“Having now found the true Being, Christ, and having learned to know Him as a person, establishing a living contact with Him through prayer and ascetic life, Father Sophrony arrived at a state where he could turn to art again. This time though, art was not a means to search for the solution of the problem of being, but to try to express what and Whom he had learned to know, the True Being.” In the words of Archimandrite Zacharias on creativity,
“When we receive His grace we also have the gift of creativity; we become co-workers with Him in our re-creation, in our refashioning and our regeneration. When we receive this grace our heart is enlarged to embrace heaven and earth and to bring every creature before God, that is, to spread the creative energy of God over all creation.”
It was in order to deepen his exploration of prayer and his Creator that he took up icon painting, and for the rest of his life the striving to worthily depict and make a true icon of Christ remained one of his greatest preoccupations, he was never satisfied but with each attempt came gradually closer to his goal.
Painting True Being in the Icon:
Archimandrite Sophrony, in front of his icon of the Mother of God and Christ Child, early 1960s. Image: ©The Stavropegic Monastery of Saint John the Baptist, Essex.
Their first task at the monastery was to make a chapel within the Old Rectory and, although only having arrived at the beginning of Lent, it was ready in time for Holy Week and Easter. They installed the iconostasis from the chapel in France, which had been painted by Père Gregoire (Krug), and a number of icons painted by Leonid Ouspensky, including the earliest icons of Staretz Silouan. Drawing on Father Sophrony’s experience as a painter, a carefully designed icon studio was then constructed, which Sister Gabriela describes as being built on the foundations of a disused pigsty and having structural components from a hen house with brick additions and glazed roof panels.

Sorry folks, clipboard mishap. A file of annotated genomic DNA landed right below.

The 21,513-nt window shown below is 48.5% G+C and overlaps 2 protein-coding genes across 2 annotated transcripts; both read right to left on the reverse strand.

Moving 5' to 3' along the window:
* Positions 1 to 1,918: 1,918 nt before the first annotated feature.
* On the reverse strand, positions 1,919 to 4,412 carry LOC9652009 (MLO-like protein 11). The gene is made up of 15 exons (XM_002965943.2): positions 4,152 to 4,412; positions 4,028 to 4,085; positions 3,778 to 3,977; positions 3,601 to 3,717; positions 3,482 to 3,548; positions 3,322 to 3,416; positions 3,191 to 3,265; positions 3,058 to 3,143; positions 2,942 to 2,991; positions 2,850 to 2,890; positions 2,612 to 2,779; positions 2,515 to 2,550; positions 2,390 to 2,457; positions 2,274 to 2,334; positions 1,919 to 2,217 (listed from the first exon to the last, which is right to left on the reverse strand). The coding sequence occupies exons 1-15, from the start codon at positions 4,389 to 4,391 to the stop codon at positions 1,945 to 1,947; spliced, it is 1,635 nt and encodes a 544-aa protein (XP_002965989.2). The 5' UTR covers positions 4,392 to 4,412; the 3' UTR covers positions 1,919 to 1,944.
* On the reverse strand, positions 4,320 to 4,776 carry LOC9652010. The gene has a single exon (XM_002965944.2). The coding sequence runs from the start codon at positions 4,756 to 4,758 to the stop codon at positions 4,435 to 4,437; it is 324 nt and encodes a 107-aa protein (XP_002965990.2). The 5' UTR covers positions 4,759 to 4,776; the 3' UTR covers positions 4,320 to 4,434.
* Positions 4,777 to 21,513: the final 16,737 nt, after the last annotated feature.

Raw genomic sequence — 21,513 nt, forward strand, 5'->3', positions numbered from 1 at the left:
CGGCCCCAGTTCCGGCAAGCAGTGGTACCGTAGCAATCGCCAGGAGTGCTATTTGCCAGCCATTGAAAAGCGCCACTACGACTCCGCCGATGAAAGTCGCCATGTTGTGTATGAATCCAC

Father Sophrony was now able “to occupy himself more fully with this work to convey visually all that he had found and learned during his lifetime. As a young man he had felt constrained to give up his painting in order to strive for a fuller knowledge and contact with Him whom he was seeking; now he sought to depict this same Person in paint. The most suitable means for this was the iconography of the Orthodox Church. He had lived with and studied the wall paintings and icons on Mount Athos, becoming familiar with the different schools and varied styles developed over the centuries. He had contact with icon painters who had shared their model drawings with him, so although he did not produce many icons himself, he had nevertheless been studying the work in depth.” Many years later in a letter to his sister Maria, he wrote:
“However strange it may appear, despite the fact that I am already an old man, and have not worked as an artist for 36 years, I see that this ‘vein’ has remained alive in me. What I am seeing once more in myself was in its time the cause of my totally forsaking painting. It is impossible to be divided inwardly to such a degree. If you want to do something, let’s say something that could be ‘bearable’, inevitably one’s full attention must be devoted to this work, which stands in contradiction to the other quests of my soul. But we shall see what God disposes.”
Those areas with which he was less familiar, such as painting in egg tempera, he studied diligently and endeavoured to follow all the practices of traditional Orthodox iconography, teaching his apprentices the importance of doing the same. His earlier academic art training also helped him in many ways. Subjects such as pictorial composition, colour theory, texture, the study of nature, and knowledge of anatomy and especially the face, all now came to serve in his work in iconography. Although he made use of and taught all these areas, nevertheless, he emphasised that his more classical academic way of painting was not to be copied. He always urged his followers to study and use traditional iconographic techniques, teaching areas such as the principles of stylisation and abstraction, the importance of beauty, harmony and calm, and the application of light in the icon.
Father Sophrony in his late 80s painting abstract mountains in the Chapel of St Silouan, 1985. Image: ©The Stavropegic Monastery of Saint John the Baptist, Essex.